The actual cavern exploration would require technological advances as well. Cave rovers would have to be far more autonomous than their surface brethren, for example, since overlying rock would decrease the ability to communicate with Earth, said roboticist Red Whittaker, of Carnegie Mellon University in Pittsburgh.
"What Will The Future Be Like?" | PBS "NOVA scienceNow"
This episode features two CMU research projects. Dietrich College faculty member Marcel Just and SCS faculty member Tom Mitchell discuss their thought identification research while New York Times technology columnist David Pogue visits CMU's Scientific Imaging and Brain Research Center. In addition, SCS faculty member Adrien Treuille discusses EteRNA, a research project that uses online game play to explore RNA design. Treuille leads the project with Stanford University faculty member Rhiju Das and SCS doctoral student and Jeehyung Lee.
Female Developers and Athletes Take the Leading Role at espnW Hack Day | Wired.com
Kathryn Thomas, an IT grad student at Carnegie Mellon University, agreed. "It's empowering to see a bunch of women collectively working on the same thing. Our classes really are dominated by guys. It's a good feeling to be around people that are like you and have shared interests," she said.
Michelle Andrews weighs the benefits of high-deductible health plans | The Washington Post
"When people are considering a high-deductible plan, I always say, 'Could you come up with the whole deductible all at one time?'" says Amelia Haviland, an associate professor of statistics and health policy at Carnegie Mellon University who has published studies on the effect of high-deductible health plans on health-care spending. "If it's going to keep you from going to the emergency department when you really need to go, don't choose that plan."
Robots are marching into homes | USA Today
Consumer robots increasingly are becoming part of the American home, and may be fixtures within several years, says Manuela Veloso, an artificial intelligence and robotics professor at Carnegie Mellon University, a leading researcher in both fields. As consumers become more comfortable with robots, they "will be accepted in everyday life," she says.
Predicting Presidents, Storms and Life by Computer | Associated Press/ABC.com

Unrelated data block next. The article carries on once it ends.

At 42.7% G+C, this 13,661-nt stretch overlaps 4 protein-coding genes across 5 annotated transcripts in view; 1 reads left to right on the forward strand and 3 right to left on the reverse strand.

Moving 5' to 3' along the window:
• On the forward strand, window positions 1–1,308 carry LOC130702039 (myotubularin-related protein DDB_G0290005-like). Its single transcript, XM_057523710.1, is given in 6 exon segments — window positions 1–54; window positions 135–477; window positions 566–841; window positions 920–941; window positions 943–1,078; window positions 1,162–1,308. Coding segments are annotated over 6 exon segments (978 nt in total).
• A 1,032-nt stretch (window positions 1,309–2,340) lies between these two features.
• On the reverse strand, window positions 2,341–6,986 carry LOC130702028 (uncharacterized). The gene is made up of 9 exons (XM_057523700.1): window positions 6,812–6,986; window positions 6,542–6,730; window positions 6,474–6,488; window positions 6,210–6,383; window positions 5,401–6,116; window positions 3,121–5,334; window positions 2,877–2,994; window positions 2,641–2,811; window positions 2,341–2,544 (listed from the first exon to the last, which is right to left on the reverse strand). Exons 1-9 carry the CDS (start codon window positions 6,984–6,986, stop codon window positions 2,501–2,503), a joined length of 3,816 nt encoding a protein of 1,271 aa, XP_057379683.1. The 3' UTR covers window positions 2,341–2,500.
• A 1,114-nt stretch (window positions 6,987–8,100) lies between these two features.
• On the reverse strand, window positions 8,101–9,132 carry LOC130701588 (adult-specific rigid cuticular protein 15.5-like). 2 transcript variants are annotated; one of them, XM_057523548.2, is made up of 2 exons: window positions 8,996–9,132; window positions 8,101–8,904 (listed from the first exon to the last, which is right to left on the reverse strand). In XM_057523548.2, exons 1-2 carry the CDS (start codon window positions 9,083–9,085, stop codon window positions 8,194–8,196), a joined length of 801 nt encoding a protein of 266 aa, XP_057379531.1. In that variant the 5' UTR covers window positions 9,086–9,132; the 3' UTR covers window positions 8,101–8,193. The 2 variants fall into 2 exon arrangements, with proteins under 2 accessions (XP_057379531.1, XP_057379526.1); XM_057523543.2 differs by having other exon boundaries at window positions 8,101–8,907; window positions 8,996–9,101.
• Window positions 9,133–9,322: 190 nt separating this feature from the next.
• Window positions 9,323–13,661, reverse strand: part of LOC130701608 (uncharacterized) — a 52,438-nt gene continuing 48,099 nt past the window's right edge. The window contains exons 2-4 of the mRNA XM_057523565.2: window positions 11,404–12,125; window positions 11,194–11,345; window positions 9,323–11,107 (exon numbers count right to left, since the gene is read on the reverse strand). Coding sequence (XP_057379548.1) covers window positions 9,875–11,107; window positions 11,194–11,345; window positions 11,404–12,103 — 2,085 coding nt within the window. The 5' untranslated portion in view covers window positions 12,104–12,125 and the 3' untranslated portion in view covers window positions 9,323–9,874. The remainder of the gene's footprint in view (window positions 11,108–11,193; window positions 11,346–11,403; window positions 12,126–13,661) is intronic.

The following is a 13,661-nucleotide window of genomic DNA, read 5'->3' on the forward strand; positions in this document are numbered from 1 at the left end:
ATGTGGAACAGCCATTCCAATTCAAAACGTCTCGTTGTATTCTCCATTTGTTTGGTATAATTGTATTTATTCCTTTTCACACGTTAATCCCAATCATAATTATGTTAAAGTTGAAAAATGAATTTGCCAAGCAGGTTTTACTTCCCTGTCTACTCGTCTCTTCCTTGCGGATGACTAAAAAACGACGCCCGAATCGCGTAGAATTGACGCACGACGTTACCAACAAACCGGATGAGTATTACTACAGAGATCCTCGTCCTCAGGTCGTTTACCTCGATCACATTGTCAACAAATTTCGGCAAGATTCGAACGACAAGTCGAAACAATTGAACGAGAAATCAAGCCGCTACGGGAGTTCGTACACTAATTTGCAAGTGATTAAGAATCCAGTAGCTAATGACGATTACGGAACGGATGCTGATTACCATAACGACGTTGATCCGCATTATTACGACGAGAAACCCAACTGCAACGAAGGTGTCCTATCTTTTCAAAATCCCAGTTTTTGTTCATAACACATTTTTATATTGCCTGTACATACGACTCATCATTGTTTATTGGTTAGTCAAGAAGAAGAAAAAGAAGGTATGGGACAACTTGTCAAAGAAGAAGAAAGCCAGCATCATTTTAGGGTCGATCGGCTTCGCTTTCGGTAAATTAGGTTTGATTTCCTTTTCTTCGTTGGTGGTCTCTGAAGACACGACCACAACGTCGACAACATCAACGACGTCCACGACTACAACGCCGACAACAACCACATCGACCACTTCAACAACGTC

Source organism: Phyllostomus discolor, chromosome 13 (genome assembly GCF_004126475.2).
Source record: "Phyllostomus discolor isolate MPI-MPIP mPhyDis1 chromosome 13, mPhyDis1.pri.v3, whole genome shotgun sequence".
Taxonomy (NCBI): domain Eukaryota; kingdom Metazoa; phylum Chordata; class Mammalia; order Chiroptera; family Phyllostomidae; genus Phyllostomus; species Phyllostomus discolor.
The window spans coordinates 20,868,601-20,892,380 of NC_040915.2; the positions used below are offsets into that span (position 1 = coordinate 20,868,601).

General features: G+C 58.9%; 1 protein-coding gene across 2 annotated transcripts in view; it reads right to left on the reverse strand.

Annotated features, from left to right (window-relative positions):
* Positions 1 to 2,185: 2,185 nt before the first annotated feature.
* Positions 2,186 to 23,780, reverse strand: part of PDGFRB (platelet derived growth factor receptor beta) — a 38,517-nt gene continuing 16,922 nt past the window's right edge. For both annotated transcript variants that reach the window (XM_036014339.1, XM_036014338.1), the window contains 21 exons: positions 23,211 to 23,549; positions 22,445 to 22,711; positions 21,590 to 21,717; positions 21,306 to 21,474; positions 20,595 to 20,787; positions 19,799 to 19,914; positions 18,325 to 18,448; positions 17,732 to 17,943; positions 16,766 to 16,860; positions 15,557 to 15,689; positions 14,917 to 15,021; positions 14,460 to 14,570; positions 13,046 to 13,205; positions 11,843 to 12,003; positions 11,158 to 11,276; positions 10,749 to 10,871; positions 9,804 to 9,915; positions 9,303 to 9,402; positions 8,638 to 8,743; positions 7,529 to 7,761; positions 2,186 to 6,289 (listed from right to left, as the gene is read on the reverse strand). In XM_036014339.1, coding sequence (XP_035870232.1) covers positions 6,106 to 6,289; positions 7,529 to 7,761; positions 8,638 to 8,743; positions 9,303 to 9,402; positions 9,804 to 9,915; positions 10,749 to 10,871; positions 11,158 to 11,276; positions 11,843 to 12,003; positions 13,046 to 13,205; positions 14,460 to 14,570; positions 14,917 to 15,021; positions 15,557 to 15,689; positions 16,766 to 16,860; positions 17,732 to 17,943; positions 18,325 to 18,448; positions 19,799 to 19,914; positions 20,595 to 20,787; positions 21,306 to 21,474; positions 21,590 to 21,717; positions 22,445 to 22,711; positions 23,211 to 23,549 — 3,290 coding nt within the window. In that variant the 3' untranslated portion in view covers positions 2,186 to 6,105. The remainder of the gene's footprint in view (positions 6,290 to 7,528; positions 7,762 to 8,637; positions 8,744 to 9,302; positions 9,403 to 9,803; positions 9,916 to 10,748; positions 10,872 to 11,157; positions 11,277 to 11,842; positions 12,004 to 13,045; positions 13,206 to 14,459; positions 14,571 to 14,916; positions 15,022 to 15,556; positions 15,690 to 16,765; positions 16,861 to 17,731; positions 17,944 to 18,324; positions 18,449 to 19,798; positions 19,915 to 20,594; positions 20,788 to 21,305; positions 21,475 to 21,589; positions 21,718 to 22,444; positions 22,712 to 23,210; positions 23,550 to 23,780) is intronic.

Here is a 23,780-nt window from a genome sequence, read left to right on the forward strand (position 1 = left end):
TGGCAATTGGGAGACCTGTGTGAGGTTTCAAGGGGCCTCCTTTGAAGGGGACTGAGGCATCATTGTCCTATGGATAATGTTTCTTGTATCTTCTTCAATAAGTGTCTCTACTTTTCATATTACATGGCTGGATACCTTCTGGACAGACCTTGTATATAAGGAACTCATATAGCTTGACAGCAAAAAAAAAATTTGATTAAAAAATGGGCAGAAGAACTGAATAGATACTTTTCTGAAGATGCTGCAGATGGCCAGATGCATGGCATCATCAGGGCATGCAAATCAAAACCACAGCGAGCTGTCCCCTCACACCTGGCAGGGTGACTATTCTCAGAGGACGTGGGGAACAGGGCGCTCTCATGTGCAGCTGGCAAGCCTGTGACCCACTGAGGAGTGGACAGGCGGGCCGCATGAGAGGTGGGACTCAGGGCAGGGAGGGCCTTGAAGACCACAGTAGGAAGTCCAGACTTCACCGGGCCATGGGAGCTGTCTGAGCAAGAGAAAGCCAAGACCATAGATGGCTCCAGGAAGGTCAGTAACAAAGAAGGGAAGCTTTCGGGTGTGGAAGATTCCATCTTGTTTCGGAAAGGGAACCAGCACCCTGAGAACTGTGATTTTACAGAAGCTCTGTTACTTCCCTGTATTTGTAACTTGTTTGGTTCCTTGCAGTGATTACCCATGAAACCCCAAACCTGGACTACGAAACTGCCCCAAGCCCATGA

Computers soon should be able to tell health officials where the next food poisoning outbreak will spread, a U.S. government lab predicts.
Tom Mitchell, head of the Machine Learning Department at Carnegie Mellon University, called computer model predictions based on historical evidence "one of more positive trends we're going to see this century. ... We're just beginning."
Pollution perhaps linked to gas drilling vanishing | Associated Press/The Wall Street Journal
Researchers at Carnegie Mellon University say a water quality problem in the Monongahela River that may have been linked to Marcellus Shale natural gas drilling is going away. Jeanne VanBriesen said Thursday that preliminary data from tests this year showed that levels of salty bromides in the river have declined significantly when compared to 2010 and 2011. In many cases the bromides were at undetectable levels this year, and in general they returned to normal levels.
In Flooded New Jersey, No Oversight For Levees | NPR's "All Things Considered"
The flooding brought by Sandy will inevitably bring calls for more flood-protection systems. David Dzombak, a professor of civil and environmental engineering at Carnegie Mellon University in Pittsburgh, chaired a committee for the National Research Council that evaluated the state of flood management systems in the U.S. He says it's not enough to just build new levees and floodgates to protect communities. "Once you build this hard infrastructure, there has to be a commitment, and hopefully now a commitment upfront, of putting dollars aside to maintaining it forever," he says.